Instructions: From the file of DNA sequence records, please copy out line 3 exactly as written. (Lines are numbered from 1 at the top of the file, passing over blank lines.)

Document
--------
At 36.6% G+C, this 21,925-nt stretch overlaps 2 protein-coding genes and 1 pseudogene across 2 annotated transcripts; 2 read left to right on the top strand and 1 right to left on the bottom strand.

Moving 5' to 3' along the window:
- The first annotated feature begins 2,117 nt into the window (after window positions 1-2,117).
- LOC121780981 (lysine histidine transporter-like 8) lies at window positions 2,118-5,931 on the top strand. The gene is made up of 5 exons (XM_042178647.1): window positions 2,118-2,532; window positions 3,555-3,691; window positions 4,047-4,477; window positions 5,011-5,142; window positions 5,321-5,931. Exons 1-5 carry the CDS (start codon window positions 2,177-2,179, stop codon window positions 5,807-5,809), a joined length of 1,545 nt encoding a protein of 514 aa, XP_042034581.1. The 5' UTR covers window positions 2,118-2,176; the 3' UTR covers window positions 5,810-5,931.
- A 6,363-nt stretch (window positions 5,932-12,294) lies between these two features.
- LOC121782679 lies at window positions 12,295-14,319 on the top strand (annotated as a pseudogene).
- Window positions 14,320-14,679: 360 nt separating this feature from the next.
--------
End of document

- The first annotated feature begins 2,117 nt into the window (after window positions 1-2,117).